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FILM: The Fempire Is Not Enough

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For the past few years they have been thought to symbolise a new super-elite. The four women writer/directors Diablo Cody, Dana Fox, Lorene Scafaria and Liz Meriwether, with their self-appointed title of the ‘Fempire’ appeared to represent somewhat of a sea change from Hollywood old-guard. But despite their very prominent and vocal existence, a recent report suggests that these women are something of an anomaly in the film making process.

This year’s ‘Celluloid Ceiling’ study – an annual survey of women in film makes for sobering reading. With just 18% of women occupying top jobs in the top 250 grossing films of 2011, the report is a bleak reflection on the industry. And the stats get worse.

Since 1998 the number of female directors has halved, with 2011 seeing just 5% of women leading the helm of the year’s most commercially successful films. The most successful of those was Jennifer Yuh, the director of King Fu Panda 2 – a film which is as gender neutral as they come.

The study also revealed that women accounted for only a disappointing 14% of writers, 18% of executive producers, 25% of producers and 4% of cinematographers.

For an industry which has always seemed to hold up the libertarianism ideals of freedom and equality, the results are wholly disappointing.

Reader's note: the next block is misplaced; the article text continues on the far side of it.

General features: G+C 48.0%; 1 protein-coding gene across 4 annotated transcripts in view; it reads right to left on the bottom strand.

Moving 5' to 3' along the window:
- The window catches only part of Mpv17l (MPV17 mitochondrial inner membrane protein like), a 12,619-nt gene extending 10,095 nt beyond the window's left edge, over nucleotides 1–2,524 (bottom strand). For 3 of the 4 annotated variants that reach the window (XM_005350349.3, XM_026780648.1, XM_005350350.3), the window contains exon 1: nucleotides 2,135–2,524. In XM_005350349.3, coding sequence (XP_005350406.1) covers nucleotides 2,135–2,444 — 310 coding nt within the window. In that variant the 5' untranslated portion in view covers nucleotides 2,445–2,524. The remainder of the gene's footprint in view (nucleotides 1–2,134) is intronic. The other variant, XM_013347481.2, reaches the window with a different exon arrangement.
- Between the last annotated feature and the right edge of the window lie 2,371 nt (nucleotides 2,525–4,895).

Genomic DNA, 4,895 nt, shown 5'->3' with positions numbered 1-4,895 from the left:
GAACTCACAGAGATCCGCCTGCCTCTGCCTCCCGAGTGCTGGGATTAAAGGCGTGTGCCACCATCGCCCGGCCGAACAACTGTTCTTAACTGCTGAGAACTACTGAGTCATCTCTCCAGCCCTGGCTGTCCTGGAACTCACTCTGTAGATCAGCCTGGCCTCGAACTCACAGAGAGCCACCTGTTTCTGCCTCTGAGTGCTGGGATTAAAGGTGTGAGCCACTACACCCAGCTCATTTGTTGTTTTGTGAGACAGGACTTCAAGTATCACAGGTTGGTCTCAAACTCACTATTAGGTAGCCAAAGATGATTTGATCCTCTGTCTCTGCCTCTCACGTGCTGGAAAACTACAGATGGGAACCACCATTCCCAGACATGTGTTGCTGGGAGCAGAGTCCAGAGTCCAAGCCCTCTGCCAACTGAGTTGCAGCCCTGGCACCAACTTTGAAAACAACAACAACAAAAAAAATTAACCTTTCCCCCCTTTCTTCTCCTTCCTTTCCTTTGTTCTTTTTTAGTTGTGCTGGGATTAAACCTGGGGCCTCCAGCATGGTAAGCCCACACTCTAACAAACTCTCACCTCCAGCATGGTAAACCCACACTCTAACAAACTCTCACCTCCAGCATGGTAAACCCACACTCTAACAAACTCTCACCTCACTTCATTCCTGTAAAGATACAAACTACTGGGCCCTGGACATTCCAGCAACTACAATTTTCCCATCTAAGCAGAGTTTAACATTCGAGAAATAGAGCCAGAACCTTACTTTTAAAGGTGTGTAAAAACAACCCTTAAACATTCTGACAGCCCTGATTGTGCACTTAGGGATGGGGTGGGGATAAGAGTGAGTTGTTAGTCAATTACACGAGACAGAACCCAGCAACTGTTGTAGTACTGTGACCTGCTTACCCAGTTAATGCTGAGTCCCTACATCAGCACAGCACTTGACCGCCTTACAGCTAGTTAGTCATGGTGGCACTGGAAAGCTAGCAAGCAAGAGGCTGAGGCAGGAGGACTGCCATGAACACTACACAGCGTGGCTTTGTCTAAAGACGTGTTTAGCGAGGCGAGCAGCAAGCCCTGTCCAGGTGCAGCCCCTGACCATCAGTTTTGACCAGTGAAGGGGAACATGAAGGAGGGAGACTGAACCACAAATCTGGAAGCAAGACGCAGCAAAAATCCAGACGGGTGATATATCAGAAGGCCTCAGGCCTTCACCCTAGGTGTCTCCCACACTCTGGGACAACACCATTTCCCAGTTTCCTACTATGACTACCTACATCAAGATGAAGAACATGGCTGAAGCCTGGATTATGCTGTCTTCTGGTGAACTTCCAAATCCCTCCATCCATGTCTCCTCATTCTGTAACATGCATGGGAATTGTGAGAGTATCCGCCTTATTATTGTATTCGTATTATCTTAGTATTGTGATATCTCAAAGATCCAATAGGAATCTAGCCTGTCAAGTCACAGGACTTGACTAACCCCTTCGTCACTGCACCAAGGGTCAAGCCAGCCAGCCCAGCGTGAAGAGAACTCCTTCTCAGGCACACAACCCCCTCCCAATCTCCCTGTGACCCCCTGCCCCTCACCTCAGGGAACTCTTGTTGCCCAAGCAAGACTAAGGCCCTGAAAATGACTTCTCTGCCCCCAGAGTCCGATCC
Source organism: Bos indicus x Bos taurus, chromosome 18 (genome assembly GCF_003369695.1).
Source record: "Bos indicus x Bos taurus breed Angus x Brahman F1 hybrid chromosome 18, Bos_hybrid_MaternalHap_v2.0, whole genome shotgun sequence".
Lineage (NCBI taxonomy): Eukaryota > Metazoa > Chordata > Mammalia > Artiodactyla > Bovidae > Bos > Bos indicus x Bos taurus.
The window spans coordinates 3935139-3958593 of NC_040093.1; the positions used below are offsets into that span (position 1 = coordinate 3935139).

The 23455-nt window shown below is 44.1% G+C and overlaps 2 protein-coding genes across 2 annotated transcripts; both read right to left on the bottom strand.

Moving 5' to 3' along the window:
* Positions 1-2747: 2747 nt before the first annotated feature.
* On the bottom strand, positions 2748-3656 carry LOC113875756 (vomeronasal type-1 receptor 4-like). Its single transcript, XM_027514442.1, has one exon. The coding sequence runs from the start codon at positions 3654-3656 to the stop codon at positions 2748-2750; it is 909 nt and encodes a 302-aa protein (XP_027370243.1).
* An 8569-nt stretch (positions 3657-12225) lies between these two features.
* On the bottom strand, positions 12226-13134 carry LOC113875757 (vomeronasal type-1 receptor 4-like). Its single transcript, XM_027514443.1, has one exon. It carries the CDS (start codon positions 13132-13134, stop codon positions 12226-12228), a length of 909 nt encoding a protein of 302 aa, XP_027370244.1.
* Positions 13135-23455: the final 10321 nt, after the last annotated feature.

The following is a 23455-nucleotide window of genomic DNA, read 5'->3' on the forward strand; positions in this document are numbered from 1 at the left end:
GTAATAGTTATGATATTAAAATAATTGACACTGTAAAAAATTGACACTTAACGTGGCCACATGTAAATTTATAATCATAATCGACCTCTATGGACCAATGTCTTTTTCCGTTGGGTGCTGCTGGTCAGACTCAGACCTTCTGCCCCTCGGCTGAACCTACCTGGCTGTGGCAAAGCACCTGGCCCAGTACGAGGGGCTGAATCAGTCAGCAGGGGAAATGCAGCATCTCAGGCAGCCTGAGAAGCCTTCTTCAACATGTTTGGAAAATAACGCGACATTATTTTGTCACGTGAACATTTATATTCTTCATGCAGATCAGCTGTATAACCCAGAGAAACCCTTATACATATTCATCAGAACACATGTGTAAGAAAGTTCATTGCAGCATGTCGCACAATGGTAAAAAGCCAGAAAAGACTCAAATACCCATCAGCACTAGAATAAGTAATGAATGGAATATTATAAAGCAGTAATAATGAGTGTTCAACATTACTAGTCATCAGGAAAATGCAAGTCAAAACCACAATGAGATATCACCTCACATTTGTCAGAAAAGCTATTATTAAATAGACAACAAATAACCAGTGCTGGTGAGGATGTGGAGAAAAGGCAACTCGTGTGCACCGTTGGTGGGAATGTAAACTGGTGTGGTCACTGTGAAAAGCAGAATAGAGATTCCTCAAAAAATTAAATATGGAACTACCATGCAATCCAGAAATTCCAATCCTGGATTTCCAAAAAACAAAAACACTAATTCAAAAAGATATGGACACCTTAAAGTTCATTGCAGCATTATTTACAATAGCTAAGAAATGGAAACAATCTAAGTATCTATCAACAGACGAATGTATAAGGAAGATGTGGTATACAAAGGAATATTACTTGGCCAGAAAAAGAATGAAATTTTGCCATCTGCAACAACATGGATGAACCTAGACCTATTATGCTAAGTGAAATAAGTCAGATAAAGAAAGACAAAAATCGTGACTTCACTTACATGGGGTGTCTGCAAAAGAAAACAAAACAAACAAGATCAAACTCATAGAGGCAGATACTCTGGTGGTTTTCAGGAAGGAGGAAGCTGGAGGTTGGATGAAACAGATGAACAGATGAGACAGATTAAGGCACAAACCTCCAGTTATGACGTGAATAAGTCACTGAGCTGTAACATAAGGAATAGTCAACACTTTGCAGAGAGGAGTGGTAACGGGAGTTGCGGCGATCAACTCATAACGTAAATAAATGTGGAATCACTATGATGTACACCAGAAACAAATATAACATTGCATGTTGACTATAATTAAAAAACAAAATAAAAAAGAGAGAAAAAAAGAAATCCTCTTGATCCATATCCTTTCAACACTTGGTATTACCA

When Kathryn Bigelow’s won the much revered Best Director Oscar in 2009, it seemed to imply that women could, and finally had made a sizable impression in the film making process. But just under three years later, the figures seem to suggest that this simply has not happened. Bigelow’s win seemed like a grand victory when she became the first female to win the award and only the fourth woman nominated in the category in its then 82-year history, but now it seems that a distant memory, a blip, a glitch on the charts that has been largely forgotten.

But these damming statistics regarding women behind the camera are not the most alarming we have seen of late; last year researchers at the University of Southern California’s Annenberg School for Communication & Journalism found that in the top 100 films of 2009 32.8% of 4,342 speaking characters were female and 67.2% were male. This number was identical to 2008’s output. So not only are women poorly represented in the integral roles of the Hollywood machine, they are poorly represented on-screen to cinema going audiences, of which are equally represented 50/50 by men and women.

So what is wrong with the Hollywood system and why are women so poorly represented in all areas? Is it a matter of Hollywood still being predominantly an ‘old boys club’? The fact that the women of the ‘Fempire’ have formed and been so vocal about their alliance perhaps goes some way to reflect that there is a very real divide.

In February 9, the Athena Film Festival in New York will award the ‘Fempire’ a plaudit for their work as women in film. Is it well deserved? Yes. Is it enough? Certainly no.


Written by because140charactersisnotenough

February 3, 2012 at 11:00 am

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